Donald A. Podoloff, MD:

It is. It’s totally impossible. Yeah, I often wonder what we used to do before we had all these devices.

Tacey A. Rosolowski, PhD:

Well, I ask because I usually ask an interview subject whose work is oriented in that way. And there are a variety of different perspectives. And I guess as a follow-up to that, there have been some different perspectives too on how Ronald DePinho’s new focus or focus on genomics in particular, some people believe it’s changed the emphasis of translational research. And I’m wondering what your view is of that. What’s translational research now?

Donald A. Podoloff, MD:

I need one second.

Tacey A. Rosolowski, PhD:

Sure.

Donald A. Podoloff, MD:

Interview subject reads from an Internet site.] “Clinical and translational research. Clinical research is medical research that involves people. Translational research means research that applies discoveries generated in the laboratory to studies in humans.” I defined it pretty well.

Tacey A. Rosolowski, PhD:

There you go.

Donald A. Podoloff, MD:

And I’ve never read that on Google before.

Tacey A. Rosolowski, PhD:

That’s funny. (laughter)

Donald A. Podoloff, MD:

So that’s what it is.

Tacey A. Rosolowski, PhD:

That’s what it is.

Donald A. Podoloff, MD:

Anybody else tells you anything different, they’re wrong. It’s not in Google.

Tacey A. Rosolowski, PhD:

They’re wrong. (laughter) That’s good. So what is your view? I mean is there a different flavor now to translational research under Dr. DePinho? I mean some people at the institution who’ve lived through the administrative shift have said, “Yeah, translational research looks different now under Dr. DePinho.” What is your view of that?

Donald A. Podoloff, MD:

I haven’t noticed that it looks different. What I have noticed that Dr. DePinho brought here that we didn’t have before is the Moon Shots. The notion that he wanted to identify a small but important number of cancers and define an impact within five years. I hadn’t heard that before in quite that way. And there’s been a lot of criticism both for it and against it based on the fact that the Moon Shots was an engineering problem, it wasn’t a biological problem. We knew by the laws of physics how we could get a rocket ship off the earth to the moon. We don’t have that kind of certainty about cancer, although the analogy is an inspirational one. And I think that’s what Ron means when he talks about that. I don’t think he’s dumb enough to think that cancer is engineering. So to me it’s a very inspirational message. He’s a very very powerful speaker. I wrote him a note not so long ago because I have listened to twenty-eight annual messages from the president. The one he gave last year was the first time I ever cried.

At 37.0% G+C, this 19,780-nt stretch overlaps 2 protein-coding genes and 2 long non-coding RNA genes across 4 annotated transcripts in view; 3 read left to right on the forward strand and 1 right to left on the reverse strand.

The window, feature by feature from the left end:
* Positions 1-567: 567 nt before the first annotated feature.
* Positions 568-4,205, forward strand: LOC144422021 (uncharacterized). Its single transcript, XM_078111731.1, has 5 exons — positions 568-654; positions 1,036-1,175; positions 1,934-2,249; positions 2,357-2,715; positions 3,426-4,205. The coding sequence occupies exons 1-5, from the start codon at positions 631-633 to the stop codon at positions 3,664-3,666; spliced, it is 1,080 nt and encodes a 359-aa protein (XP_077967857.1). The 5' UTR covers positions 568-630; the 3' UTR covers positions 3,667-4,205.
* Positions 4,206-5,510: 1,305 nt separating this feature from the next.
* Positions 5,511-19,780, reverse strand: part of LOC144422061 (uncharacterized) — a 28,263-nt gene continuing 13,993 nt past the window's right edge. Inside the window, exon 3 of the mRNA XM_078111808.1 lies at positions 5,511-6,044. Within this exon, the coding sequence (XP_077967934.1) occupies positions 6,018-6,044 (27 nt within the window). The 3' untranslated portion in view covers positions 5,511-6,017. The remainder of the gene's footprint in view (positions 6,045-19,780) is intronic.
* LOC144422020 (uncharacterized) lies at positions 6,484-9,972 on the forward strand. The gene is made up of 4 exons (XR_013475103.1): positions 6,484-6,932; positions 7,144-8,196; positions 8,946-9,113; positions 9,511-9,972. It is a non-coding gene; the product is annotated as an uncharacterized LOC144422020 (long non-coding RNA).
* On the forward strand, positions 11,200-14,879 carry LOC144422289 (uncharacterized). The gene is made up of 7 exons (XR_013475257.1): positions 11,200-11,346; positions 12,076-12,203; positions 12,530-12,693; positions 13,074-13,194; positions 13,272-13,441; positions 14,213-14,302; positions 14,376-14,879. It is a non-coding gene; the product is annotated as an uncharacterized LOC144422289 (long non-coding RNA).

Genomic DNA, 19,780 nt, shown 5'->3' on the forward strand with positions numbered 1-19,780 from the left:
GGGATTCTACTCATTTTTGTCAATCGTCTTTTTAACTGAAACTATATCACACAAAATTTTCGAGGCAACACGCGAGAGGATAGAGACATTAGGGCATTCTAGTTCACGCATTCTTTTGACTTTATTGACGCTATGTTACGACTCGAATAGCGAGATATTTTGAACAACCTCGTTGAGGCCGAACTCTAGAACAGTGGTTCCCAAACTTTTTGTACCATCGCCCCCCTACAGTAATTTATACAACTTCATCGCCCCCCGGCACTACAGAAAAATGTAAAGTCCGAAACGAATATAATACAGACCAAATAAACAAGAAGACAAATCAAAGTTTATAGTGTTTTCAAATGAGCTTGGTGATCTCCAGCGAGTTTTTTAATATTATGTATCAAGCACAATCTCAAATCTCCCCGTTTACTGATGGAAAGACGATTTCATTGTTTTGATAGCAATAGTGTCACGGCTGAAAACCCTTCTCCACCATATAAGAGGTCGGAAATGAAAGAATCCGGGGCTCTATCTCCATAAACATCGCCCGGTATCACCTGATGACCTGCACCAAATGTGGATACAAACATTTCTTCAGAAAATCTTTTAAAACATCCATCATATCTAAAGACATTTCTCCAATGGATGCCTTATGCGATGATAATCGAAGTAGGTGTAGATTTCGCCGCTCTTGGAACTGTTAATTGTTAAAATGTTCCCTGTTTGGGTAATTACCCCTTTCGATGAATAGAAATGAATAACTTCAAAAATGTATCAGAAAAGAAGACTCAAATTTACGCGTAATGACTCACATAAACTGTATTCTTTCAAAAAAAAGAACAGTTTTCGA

Tacey A. Rosolowski, PhD:

Wow. That says a lot. Yeah, to touch people in that way.

Donald A. Podoloff, MD:

He showed this kid who basically had half his pelvis removed who’s now out playing football or something. Yeah, it was very moving. He knows how to do that. That’s part of I think why he’s such a good leader, that he can inspire people to do things. Yeah, we’ll treat it like a Moon Shots.

Tacey A. Rosolowski, PhD:

It is an inspiring image. Yeah, I hadn’t heard that address. On the Moon Shotss, what’s different about the way Moon Shots leverage the translational perspective from the way—what’s your view of how they differ from the usual way of conducting research?

Donald A. Podoloff, MD: